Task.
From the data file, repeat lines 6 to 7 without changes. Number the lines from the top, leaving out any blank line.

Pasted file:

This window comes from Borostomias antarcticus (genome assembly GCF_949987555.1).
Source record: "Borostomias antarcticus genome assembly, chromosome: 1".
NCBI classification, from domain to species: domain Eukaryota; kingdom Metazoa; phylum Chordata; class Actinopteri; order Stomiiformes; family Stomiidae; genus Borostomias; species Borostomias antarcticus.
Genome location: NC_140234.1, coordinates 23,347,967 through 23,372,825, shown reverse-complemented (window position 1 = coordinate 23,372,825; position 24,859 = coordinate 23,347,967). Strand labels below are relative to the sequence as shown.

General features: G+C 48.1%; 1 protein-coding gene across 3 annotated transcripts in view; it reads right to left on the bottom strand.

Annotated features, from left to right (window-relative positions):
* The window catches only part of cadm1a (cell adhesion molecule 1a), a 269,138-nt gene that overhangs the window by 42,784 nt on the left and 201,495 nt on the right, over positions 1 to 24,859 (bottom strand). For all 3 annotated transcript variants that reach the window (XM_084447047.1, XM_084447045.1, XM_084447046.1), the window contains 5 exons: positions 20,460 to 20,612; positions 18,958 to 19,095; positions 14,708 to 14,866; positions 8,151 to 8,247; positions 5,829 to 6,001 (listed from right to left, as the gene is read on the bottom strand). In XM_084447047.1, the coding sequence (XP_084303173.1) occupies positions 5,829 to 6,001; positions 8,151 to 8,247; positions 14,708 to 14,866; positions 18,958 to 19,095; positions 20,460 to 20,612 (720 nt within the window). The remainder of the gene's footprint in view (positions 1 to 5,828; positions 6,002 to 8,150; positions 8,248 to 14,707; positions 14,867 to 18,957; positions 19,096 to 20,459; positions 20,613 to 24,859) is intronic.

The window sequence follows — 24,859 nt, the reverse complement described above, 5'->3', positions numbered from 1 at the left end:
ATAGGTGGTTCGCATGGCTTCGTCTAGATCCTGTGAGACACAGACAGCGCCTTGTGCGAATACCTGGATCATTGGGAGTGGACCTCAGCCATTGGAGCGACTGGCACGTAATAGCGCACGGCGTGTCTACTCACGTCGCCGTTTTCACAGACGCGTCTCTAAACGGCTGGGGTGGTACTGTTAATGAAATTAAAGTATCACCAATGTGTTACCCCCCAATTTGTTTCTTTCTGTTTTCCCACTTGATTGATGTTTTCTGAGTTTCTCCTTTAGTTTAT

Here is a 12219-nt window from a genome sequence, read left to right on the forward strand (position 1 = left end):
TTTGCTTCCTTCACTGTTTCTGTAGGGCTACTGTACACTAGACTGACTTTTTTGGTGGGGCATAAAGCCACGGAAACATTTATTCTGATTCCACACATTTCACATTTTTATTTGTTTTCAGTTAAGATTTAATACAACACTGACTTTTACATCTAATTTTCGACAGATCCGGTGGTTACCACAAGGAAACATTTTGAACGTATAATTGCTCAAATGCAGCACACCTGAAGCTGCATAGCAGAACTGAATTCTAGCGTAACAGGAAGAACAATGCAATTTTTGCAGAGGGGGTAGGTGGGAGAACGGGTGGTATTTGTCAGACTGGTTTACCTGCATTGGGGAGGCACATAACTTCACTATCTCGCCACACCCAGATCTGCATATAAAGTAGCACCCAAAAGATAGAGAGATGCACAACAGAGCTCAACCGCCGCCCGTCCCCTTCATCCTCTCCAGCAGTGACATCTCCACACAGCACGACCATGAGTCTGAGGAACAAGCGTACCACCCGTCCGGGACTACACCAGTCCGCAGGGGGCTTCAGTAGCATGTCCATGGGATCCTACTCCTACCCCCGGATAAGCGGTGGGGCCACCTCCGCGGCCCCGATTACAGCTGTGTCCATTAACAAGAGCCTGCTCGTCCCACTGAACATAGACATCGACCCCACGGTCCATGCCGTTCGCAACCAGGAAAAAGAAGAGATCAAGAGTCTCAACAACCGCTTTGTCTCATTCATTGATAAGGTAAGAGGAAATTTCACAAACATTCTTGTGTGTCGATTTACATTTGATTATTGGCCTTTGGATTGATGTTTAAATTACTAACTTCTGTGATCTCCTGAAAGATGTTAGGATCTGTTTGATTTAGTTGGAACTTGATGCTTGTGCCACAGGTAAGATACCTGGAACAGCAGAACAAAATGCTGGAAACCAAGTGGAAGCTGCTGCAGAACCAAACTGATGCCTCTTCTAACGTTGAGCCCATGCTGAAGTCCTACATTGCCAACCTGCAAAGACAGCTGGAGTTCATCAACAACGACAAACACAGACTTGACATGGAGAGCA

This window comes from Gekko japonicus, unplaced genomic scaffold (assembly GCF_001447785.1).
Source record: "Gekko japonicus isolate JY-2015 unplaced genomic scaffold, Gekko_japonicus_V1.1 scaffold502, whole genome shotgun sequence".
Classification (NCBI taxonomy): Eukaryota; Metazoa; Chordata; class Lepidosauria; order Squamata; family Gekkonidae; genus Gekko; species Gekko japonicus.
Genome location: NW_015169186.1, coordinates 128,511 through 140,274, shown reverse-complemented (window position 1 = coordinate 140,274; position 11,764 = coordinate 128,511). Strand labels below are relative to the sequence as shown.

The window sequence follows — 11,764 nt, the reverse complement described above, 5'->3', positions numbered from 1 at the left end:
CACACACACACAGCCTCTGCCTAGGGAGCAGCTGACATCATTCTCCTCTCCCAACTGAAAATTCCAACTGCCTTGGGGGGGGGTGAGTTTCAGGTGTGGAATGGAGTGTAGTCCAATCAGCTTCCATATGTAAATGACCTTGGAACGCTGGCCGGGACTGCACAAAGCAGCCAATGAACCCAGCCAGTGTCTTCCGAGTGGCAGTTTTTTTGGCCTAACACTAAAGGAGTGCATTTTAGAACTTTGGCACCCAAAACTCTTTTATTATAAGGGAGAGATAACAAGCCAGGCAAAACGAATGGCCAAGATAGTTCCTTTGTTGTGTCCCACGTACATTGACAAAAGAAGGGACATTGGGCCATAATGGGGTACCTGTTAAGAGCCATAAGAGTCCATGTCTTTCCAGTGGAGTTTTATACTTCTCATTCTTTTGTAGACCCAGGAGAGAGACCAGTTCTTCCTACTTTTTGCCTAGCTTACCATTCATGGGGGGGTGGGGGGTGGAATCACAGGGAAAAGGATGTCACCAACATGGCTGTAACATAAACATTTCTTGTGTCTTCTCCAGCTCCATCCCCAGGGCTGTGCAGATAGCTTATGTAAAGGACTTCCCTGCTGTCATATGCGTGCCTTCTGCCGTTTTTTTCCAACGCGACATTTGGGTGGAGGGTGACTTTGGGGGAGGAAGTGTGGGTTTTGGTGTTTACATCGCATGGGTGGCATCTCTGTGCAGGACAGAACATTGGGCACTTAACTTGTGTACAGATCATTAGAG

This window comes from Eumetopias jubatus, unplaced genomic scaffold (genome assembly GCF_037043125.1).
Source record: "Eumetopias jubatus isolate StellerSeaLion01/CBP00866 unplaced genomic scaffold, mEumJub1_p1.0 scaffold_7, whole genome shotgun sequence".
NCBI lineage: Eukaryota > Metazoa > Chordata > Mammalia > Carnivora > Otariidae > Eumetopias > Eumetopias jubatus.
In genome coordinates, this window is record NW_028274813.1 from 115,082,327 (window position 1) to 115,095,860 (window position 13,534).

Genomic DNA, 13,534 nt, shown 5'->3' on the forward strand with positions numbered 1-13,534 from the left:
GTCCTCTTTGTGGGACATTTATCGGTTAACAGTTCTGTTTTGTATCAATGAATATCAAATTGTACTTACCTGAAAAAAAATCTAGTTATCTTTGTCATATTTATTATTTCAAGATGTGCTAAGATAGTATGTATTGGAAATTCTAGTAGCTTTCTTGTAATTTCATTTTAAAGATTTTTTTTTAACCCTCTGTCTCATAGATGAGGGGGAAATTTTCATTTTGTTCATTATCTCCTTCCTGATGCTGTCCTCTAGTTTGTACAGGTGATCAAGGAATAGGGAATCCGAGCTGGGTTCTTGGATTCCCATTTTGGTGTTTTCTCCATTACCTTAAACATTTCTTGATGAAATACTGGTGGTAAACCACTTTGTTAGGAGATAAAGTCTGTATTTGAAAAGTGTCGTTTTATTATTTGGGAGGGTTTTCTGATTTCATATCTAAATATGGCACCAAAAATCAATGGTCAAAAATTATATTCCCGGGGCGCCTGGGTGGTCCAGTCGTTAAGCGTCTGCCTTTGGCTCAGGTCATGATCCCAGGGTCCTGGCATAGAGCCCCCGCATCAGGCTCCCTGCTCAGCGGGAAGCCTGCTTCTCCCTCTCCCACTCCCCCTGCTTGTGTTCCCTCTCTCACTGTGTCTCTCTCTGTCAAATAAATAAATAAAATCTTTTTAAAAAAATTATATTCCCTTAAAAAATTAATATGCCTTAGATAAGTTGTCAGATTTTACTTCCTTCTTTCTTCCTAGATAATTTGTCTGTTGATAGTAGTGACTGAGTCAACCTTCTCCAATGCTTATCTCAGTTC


Annotated features, from left to right (window-relative positions):
* The window catches only part of cadm1a (cell adhesion molecule 1a), a 269,138-nt gene that overhangs the window by 42,784 nt on the left and 201,495 nt on the right, over positions 1 to 24,859 (bottom strand). For all 3 annotated transcript variants that reach the window (XM_084447047.1, XM_084447045.1, XM_084447046.1), the window contains 5 exons: positions 20,460 to 20,612; positions 18,958 to 19,095; positions 14,708 to 14,866; positions 8,151 to 8,247; positions 5,829 to 6,001 (listed from right to left, as the gene is read on the bottom strand). In XM_084447047.1, the coding sequence (XP_084303173.1) occupies positions 5,829 to 6,001; positions 8,151 to 8,247; positions 14,708 to 14,866; positions 18,958 to 19,095; positions 20,460 to 20,612 (720 nt within the window). The remainder of the gene's footprint in view (positions 1 to 5,828; positions 6,002 to 8,150; positions 8,248 to 14,707; positions 14,867 to 18,957; positions 19,096 to 20,459; positions 20,613 to 24,859) is intronic.